There were lots of tears shed this weekend at the Halloween Bronze Tournament at The T Squash Academy. There were no major injuries (though there was a spectacular bloody nose), however we discovered that building character through the sport of squash does not come without an emotional price. Here is our story:
While driving to the tournament Saturday morning, I asked my 9-year-old Oliver if he was nervous. This was only his second tournament since he started playing the sport last year. He said, yes, he was a little nervous about playing but that he was more worried about winning. He said that even though he really wants to win, a part of him feels badly when he is beating an opponent because he knows how bad it feels to lose too.
This, like many other parental dilemmas, stumped me. Oliver is definitely a kid who puts high glory in winning, so I didn’t know how to formulate this variation of a pre-game pep talk. I started to ask questions. What is the point of a competition if you’re not going to do your best? If you do play your best, how do you want to beat your opponent and have compassion for them at the same time? Should Oliver “give” his opponent some points if he happened to be crushing him? Should he not play his best so that his opponent feels less humiliation at the loss?
In the end, we decided that nobody really feels like a winner when they don’t earn it on their own skill and strength. Honoring yourself and your opponent means that you must always play your best, even when the skill level is unbalanced. “Giving” points away is ultimately an insult because it means that you don’t think the player could ever do any better. We decided that the most honorable thing to do, should he be fortunate enough to even be in this situation, would be to play his very best despite the wide point spread, but to be sure to call out when his opponent hit a great shot. This at least would give the opponent something to be proud of and know that there was no humiliation in trying their best too.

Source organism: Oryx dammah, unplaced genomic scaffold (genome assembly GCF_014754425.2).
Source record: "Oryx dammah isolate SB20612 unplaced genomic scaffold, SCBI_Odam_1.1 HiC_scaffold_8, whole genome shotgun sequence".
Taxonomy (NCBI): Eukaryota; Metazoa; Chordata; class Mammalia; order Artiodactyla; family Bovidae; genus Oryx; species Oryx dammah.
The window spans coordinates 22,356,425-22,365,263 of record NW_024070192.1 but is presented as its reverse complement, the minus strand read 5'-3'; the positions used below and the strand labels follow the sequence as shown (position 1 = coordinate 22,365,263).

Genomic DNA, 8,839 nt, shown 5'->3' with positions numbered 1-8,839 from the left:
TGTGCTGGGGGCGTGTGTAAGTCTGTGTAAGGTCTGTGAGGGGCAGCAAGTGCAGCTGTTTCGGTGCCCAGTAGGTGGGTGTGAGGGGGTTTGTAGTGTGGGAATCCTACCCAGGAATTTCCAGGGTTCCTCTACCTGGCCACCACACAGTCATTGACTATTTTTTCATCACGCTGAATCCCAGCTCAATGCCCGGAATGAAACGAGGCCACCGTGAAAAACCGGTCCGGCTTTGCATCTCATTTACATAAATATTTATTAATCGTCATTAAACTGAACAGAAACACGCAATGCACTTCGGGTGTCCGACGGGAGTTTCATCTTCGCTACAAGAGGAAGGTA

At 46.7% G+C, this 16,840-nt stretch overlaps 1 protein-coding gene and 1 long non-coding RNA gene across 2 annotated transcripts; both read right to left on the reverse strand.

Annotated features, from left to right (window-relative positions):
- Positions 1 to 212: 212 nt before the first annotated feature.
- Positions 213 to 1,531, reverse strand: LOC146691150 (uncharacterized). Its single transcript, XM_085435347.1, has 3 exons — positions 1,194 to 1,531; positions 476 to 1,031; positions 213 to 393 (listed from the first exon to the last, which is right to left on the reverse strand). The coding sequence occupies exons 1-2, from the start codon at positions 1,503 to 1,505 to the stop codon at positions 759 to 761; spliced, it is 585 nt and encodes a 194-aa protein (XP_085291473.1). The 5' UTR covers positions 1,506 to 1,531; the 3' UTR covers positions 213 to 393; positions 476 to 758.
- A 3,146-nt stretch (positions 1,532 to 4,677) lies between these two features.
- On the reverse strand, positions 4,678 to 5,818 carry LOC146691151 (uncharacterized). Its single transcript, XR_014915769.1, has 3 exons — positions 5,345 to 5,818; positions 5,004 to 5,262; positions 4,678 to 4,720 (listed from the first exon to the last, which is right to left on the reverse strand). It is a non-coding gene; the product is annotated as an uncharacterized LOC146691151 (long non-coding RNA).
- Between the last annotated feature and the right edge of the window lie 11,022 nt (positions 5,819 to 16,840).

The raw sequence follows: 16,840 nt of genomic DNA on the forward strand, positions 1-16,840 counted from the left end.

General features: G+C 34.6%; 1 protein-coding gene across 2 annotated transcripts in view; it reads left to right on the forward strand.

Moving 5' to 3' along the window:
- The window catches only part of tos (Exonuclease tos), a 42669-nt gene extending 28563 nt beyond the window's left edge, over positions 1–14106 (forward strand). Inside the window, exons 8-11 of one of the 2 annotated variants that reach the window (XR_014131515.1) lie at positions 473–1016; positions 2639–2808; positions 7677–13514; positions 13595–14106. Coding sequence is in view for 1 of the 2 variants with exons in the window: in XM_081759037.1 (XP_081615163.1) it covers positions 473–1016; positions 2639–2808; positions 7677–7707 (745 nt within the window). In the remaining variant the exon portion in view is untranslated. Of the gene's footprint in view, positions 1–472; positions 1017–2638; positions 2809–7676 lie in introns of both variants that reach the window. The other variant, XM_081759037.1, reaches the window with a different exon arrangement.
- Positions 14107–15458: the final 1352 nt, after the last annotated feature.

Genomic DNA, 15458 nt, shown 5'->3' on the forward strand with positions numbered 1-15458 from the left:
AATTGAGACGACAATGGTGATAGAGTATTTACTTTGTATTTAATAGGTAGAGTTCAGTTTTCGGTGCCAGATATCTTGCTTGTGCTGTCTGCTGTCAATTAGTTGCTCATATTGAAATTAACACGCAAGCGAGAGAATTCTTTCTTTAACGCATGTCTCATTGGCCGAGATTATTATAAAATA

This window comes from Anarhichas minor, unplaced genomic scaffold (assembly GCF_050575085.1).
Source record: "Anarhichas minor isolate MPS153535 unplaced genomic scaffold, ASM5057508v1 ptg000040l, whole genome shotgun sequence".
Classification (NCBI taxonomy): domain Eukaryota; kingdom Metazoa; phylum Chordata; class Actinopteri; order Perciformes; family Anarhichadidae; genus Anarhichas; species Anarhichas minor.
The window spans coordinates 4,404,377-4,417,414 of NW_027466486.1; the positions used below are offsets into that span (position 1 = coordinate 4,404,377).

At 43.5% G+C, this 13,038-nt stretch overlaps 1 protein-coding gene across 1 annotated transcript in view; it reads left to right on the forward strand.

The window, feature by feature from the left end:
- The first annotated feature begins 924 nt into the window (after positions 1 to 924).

As it turned out, this strategy did not apply the first match. Oliver played well but lost and was out of the medal contenders for the tournament. He was devastated and there were tears of frustration, which he poured out in a hidden corner of the squash club with his dad and me consoling him. After a few minutes, Oliver rebounded and persevered into the next three consolation matches.
In the last consolation match, Oliver was winning and it looked like the match would be over in 3 games. The boy he was up against was younger and playing well, but Oliver (after playing all weekend) had finally gotten his squash mojo going; he was using strategy and playing the best he’d played all weekend. After Oliver scrambled but couldn’t get to a well-placed shot during the third game, I heard him call out an earnest, “Nice shot!” to the boy. Afterward, the boy’s mother made a point to tell Oliver what a good sportsman he was. I was so proud of both of them that I had to shed a few tears myself.
Squash is often called a “Gentleman’s Sport” and I always thought that had more to do with the fact that historically, many players in the US are in the blue-blooded country club circuit. But this weekend, I saw marvelous moments (not just mine) when the kids played their best and with real sportsmanship. I saw the parents modeling this behavior as well: Good shots were cheered by everyone watching, not just the parent whose child won the point. In the middle of a grueling match I saw one boy smile excitedly at his opponent as if to say, “man, we’re killin’ it here!” rather than a menacing glare. Squash, and definitely squash at The T Squash Academy, is a sport that is teaching my children to be healthy, strong, fair, and dignified people. That’s definitely worth a few sentimental tears of joy from this mom.
Contributed by Margot Madisonbuild
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